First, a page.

Alberta’s provincial parks and protected areas provide excellent opportunities for wildlife viewing. We encourage you to actively discover, explore and experience nature. Please remember that you’re a guest in their home. Here are a few simple tips for safety around wildlife.
Wildlife Watching & Photography
Give wildlife space. Wildlife may look tame, but they are wild animals. Be cautious no matter when or where you see wildlife.
Keep at least three bus lengths (30 metres/100 feet) away from large animals.
Can’t tell if you’re far enough away? Use your thumb! Extend your thumb and place it in front of you aligned overtop the animal. If the animal is completely covered by your thumb (including both sides of the animal), you are at a safe distance. If your thumb does not cover the animal, slowly begin to retreat.
Keep about three times that distance (100 metres/325 feet) away from bears. Do not stop to see bears.
Do not surround, crowd or follow an animal.
Do not stalk or pursue wildlife and never follow an animal into the bush.
Photograph wildlife from a vehicle or observation area. If you see wildlife grazing at roadside, please don’t stop. Drive by slowly instead.
If you must stop to view roadside wildlife:
Avoid stopping along roadways during periods of high traffic volume.
Do not stop at or near hill crests, corners, or sharp curves and intersections.
Pull vehicles well onto the shoulder and park safely off the driving lanes. Use roadside pull-offs and parking areas to help avoid traffic congestion around wildlife.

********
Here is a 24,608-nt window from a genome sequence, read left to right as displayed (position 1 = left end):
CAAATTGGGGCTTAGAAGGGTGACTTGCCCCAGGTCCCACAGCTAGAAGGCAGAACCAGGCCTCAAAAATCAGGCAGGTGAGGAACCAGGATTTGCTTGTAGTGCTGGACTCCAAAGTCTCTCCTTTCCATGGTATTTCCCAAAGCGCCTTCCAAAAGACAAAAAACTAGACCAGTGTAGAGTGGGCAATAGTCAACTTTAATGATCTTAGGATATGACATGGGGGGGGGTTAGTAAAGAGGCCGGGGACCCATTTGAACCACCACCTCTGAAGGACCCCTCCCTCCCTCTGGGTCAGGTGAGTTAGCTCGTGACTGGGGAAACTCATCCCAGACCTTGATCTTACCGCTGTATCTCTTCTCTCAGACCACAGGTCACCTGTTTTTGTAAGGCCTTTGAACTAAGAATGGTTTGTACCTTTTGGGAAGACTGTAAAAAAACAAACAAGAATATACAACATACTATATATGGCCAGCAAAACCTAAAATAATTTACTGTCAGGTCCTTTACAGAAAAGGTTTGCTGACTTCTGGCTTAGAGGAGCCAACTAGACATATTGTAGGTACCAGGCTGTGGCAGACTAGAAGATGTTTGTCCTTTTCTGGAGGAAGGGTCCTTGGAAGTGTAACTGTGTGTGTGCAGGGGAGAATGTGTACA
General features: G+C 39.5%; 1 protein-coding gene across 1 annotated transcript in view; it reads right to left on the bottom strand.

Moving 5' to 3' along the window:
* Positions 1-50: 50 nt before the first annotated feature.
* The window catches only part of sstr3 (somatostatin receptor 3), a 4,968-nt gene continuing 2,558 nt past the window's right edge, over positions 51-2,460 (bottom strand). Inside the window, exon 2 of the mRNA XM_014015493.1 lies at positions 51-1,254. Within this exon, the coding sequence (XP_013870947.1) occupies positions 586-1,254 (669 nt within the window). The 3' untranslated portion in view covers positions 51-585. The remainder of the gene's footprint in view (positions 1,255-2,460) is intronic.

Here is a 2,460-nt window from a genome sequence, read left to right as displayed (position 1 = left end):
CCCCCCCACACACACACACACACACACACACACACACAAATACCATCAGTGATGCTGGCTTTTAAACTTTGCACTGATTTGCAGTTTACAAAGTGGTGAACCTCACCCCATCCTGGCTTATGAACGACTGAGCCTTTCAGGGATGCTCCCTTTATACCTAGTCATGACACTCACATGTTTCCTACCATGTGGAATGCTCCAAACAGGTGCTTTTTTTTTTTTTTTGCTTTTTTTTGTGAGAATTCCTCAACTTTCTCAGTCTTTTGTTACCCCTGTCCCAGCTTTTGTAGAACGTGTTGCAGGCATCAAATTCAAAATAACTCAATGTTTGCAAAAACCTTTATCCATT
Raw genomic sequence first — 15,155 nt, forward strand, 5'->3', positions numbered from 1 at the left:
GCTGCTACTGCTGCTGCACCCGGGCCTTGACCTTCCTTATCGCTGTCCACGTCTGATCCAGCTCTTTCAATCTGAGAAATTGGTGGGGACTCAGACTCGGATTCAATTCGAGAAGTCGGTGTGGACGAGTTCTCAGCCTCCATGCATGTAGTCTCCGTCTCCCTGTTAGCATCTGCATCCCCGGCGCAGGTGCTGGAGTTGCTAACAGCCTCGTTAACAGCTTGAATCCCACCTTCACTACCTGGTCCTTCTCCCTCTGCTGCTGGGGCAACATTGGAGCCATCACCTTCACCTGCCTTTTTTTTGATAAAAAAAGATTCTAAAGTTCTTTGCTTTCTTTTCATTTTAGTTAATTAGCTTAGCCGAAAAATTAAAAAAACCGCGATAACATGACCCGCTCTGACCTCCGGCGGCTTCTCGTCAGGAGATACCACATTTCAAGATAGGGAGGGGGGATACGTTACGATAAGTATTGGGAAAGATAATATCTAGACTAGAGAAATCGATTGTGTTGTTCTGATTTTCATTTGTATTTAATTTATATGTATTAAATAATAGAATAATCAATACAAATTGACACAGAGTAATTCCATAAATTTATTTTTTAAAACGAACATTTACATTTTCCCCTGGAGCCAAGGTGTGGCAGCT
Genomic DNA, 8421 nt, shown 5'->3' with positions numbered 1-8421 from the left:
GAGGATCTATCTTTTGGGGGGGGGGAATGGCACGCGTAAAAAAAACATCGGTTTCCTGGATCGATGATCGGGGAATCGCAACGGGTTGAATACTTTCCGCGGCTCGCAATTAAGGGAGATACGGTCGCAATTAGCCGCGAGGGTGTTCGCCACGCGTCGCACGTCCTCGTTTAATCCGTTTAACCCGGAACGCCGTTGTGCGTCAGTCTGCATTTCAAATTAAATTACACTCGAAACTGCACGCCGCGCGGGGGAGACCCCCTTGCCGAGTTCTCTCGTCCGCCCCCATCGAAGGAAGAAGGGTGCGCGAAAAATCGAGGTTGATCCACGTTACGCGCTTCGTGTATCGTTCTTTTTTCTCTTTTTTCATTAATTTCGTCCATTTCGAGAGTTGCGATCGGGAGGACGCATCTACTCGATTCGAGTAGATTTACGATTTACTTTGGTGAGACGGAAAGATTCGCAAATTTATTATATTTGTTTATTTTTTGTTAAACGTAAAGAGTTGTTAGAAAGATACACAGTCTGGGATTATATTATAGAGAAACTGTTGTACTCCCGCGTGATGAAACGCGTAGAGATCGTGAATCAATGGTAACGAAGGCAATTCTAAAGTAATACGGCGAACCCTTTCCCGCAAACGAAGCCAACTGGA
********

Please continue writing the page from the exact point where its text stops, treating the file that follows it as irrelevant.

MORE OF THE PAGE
Use your hazard lights.
Remain in your vehicle.
Stay at least 100 metres away even if you're in a vehicle. Wild animals need their space.
If you get out of your vehicle, do not trample vegetated areas.
Traffic congestion around wildlife sometimes results in motor vehicle accidents. Drive carefully and be observant of other drivers.
Choose the best time of day. Early morning and late afternoon/evening are the best times for viewing many species of birds and mammals.
Use viewing guides and equipment. Make use of binoculars and spotting scopes to get a close-up look. Bring field identification guides to help you identify what you see.
Keep Food Away From Wildlife
In campgrounds and day-use areas, never leave food or leftovers out.
Use bear-proof bins to promptly dispose of garbage.
Feeding or approaching wildlife too closely causes animals to lose their natural fear of people. They may become aggressive, even dangerous.
Feeding wildlife can also:
Attract animals to roadsides where they can be injured or killed by vehicles.
Harm or kill animals because treats offer poor nutrition.
Lead to eating garbage, which brings animals into conflict with people.
Affect your health. Direct contact with wildlife may expose you to rabies and tick-borne diseases.
Pets and Wildlife
As far as deer, rodents and birds are concerned, a dog is a carnivore. Even if they aren’t chased, wildlife tends to move away from dogs and may avoid anywhere they’ve been for days. Long term off-leash impact can result in wildlife moving from an area where they were once seen.
Wild animals rarely habituate to dogs, which means they may be avoiding their established territories, leading to people having fewer opportunities for sustainable and meaningful wildlife encounters and creating pressures in nearby areas where there is already a sustainable, native animal population.
Those contacts add up - The stress of repeated exposure to dogs means animals may not be eating normally, breeding or resting as much as they should, all leading to a suppressed immune function.
Wide-spread off-leash can affect us all - Dogs also impact animals and birds by passing on diseases to wildlife and even people. Harmful parasites found in their feces can pollute water and make it unsafe for swimming.